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Archive for Tuesday, January 17, 2006

Brokeback Mountain’ leads Globes with 4 awards

January 17, 2006

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— The cowboy romance "Brokeback Mountain" led the Golden Globes on Monday with four prizes, including best dramatic film and the directing honor for Ang Lee.

It was a triumphant night for films dealing with homosexuality and transsexuality. Along with the victories for "Brokeback Mountain," acting honors went to Felicity Huffman in a gender-bending role as a man preparing for sex-change surgery in "Transamerica" and Philip Seymour Hoffman as gay author Truman Capote in "Capote."

"I know as actors our job is usually to shed our skins, but I think as people our job is to become who we really are and so I would like to salute the men and women who brave ostracism, alienation and a life lived on the margins to become who they really are," Huffman said.

The Johnny Cash biography "Walk the Line" won the Globe for best musical or comedy film and earned acting honors for stars Joaquin Phoenix and Reese Witherspoon.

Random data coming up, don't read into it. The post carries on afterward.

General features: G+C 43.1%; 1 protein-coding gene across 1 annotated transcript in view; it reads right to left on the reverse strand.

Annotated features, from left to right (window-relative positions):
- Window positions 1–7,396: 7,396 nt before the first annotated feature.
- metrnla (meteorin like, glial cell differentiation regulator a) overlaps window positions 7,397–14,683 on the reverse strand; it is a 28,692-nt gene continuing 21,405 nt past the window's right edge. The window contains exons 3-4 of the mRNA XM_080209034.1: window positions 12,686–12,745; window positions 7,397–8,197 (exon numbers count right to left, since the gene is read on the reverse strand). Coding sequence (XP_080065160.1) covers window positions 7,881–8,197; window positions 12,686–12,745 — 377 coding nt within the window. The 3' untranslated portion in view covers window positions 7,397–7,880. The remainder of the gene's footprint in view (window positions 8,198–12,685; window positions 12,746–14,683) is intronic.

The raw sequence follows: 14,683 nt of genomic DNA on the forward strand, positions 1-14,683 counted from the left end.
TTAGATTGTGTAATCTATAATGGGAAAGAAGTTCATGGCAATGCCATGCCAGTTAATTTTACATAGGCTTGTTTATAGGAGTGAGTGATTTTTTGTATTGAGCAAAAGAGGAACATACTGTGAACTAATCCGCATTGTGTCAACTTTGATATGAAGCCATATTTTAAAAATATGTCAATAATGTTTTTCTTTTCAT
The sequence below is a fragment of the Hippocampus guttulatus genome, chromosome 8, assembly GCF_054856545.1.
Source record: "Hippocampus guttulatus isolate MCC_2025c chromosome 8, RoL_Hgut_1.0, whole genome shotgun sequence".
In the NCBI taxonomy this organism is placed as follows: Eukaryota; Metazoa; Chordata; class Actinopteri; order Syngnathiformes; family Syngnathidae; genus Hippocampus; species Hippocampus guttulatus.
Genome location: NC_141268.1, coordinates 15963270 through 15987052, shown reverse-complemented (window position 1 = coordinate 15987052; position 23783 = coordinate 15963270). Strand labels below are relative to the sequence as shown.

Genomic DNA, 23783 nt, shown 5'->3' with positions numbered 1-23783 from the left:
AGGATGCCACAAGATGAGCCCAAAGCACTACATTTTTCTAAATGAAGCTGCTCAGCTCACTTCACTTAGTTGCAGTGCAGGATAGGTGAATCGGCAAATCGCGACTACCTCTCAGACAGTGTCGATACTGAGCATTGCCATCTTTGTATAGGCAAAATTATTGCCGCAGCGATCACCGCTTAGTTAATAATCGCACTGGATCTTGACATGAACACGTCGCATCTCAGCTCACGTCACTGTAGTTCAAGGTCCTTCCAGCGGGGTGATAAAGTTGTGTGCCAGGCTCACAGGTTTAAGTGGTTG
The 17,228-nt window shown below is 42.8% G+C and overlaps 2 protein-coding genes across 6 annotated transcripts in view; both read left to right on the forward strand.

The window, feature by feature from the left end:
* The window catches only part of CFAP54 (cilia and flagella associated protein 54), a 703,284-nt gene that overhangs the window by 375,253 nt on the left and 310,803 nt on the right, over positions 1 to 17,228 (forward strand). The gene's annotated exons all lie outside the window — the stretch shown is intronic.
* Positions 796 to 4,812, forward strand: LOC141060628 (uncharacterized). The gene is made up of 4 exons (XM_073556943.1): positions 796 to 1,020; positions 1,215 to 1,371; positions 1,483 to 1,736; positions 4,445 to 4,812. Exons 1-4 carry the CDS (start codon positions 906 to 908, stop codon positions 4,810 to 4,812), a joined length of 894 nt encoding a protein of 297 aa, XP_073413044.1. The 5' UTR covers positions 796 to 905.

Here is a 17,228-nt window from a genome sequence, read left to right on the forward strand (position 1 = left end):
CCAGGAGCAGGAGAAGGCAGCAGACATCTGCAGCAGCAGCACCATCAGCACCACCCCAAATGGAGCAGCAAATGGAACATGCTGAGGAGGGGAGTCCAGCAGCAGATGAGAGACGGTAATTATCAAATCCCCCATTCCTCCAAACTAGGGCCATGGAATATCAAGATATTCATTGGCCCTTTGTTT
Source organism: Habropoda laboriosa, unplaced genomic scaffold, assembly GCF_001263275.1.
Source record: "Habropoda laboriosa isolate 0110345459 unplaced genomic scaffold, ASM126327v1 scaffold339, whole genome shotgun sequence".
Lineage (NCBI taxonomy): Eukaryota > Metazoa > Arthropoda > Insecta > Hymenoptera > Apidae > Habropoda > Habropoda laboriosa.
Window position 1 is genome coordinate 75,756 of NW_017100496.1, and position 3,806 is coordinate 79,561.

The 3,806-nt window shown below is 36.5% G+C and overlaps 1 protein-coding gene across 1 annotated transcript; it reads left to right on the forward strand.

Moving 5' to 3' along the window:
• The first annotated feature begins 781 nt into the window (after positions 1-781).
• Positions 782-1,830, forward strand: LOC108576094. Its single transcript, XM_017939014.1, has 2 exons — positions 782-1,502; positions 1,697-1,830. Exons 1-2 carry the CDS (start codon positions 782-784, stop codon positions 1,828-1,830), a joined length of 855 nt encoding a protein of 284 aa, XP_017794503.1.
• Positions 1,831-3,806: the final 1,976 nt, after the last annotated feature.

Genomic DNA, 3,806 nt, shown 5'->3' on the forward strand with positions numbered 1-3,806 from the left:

Director Lee's "Brokeback Mountain," the story of two family men concealing their affair, has emerged as a front-runner for the Oscars.

Oscar nominations come out Jan. 31, with the awards presented March 5.

"Brokeback Mountain" also won for best screenplay and song, "A Love That Will Never Grow Old."

Phoenix and Witherspoon won for best actor and actress in a movie musical or comedy for the biopic that follows Cash's career and his courtship with the love of his life, June Carter.

George Clooney won the supporting-actor Globe for the oil-industry thriller "Syriana" and Rachel Weisz earned the supporting-actress prize for the murder thriller "The Constant Gardener."

"Brokeback Mountain" won the screenplay award for Larry McMurtry and Diana Ossana.

Television winners included Geena Davis for best drama series actress as the U.S. president in "Commander in Chief," Hugh Laurie for drama series actor as a cranky, pill-popping doctor in "House," Steve Carell for best comedy series actor as an incompetent boss in "The Office," Jonathan Rhys Meyers for miniseries or movie actor as Elvis Presley in "Elvis," and S. Epatha Merkerson for miniseries or movie actress as a boarding house proprietor who takes in an outcast teen in "Lackawanna Blues."

Mary-Louise Parker of "Weeds" beat out the four lead actresses of "Desperate Housewives" for best actress in a comedy series. But "Desperate Housewives" did win for best musical or comedy series.

The Globes are awarded by the relatively small Hollywood Foreign Press Assn., which has about 80 members, compared with the 5,800 film professionals eligible to vote for the Oscars.

Still, the Globes have an excellent track record at predicting the Oscars.

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